In marketing today it’s common to hear that you must know who your target audience is in order to be effective with your marketing. This mostly implies that you determine the makeup of a market that your business is most likely to attract.
What bothers me about this simple approach is that it has a lowest common denominator element to it – who can we attract?
Instead, I like to take the point of view of – whom do we deserve to work with?
This thought process led me to the idea of defining an ideal client which ties together both behavior and demographics. Identifying who this is from the beginning will save you tons of time going in circles trying to be all things to all people.
It really is a game changer and here’s how I recommend getting started.
Have you ever considered the following question? – What qualities would your ideal clients have? Thinking through this is quite a liberating feeling, no? Don’t you deserve to work with clients who appreciate the value you bring to them?
I know that might sound a bit egotistical, but it really isn’t. At the end of the day, if you want to work with the people you want, then you need to step up your game so that can deserve to do so.
I recommend getting started by exploring the types of clients you don’t want to work with. Until you know who you don’t want to work with, who you must work with, who you choose to work with, it’s easy to take work and clients that drag you away from the work you deserve to be doing (we’ve all been there and know what a headache it can be).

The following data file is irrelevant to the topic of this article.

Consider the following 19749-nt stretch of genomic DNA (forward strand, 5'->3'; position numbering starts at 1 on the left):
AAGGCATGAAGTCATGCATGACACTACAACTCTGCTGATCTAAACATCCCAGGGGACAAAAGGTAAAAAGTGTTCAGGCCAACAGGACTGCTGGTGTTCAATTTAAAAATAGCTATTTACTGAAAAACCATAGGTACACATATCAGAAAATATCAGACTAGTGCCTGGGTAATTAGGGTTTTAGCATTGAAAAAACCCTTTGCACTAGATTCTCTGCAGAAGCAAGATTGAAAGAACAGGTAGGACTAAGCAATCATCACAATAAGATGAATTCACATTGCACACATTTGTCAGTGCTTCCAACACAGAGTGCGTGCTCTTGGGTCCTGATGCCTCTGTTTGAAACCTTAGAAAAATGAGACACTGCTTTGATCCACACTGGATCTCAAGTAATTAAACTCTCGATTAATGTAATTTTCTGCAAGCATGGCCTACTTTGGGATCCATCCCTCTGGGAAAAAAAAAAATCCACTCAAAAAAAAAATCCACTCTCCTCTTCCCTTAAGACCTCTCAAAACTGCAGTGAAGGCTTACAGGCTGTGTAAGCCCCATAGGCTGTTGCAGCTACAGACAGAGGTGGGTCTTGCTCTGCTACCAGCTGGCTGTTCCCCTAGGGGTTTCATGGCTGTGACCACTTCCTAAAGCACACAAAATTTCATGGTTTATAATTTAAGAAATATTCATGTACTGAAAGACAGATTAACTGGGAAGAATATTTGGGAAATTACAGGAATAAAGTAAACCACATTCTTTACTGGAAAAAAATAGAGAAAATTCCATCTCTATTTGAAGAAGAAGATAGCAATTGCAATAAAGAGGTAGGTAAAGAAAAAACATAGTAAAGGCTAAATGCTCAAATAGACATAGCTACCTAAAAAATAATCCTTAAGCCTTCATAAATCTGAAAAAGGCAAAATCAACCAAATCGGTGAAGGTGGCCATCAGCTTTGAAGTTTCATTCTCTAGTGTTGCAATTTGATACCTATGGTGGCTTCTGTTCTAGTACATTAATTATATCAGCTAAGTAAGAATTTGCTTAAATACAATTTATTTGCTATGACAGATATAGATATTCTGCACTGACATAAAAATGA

Who can you deliver the greatest value to, who do you enjoy working with, and who needs what you do most? Write a detailed description of your ideal client and include as much about them as possible including the problems they are trying to solve. Give some thought to how you might reach them and appeal to them. Use your best clients today to help you think about what makes them ideal for you. (Hint: they are profitable and perhaps they refer others to you right now.)
Consider following these steps to best identify them:
Step 1: What are the must-haves to be a client – this is stuff that naturally narrows your list – must be 18 years or older, must own a home – that kind of thing.
Step 2: What are the generally looked for attributes – no required, but preferred – perhaps it’s an age range, geographic location, or special interest.
Step 3: What makes them ideal – what are the attributes that make them your best prospects – perhaps they have a certain business model, unique problem, at a certain point in life or business.
Step 4: What behavior do they exhibit that allows you to identify them? Do they belong to industry associations, tend to sponsor charitable events, read certain publications?
I recommend starting with the smallest market possible. You must find a group of clients who think what you have to offer is special and can scale from there.
Now that you’ve narrowly defined who your ideal client is, you must spend ample amount of time understanding them in order to properly use them across the various strategic elements of your business. Knowing who makes an ideal client allows you to build your entire business, message, product, services, sales and support around attracting and serving this narrowly defined group.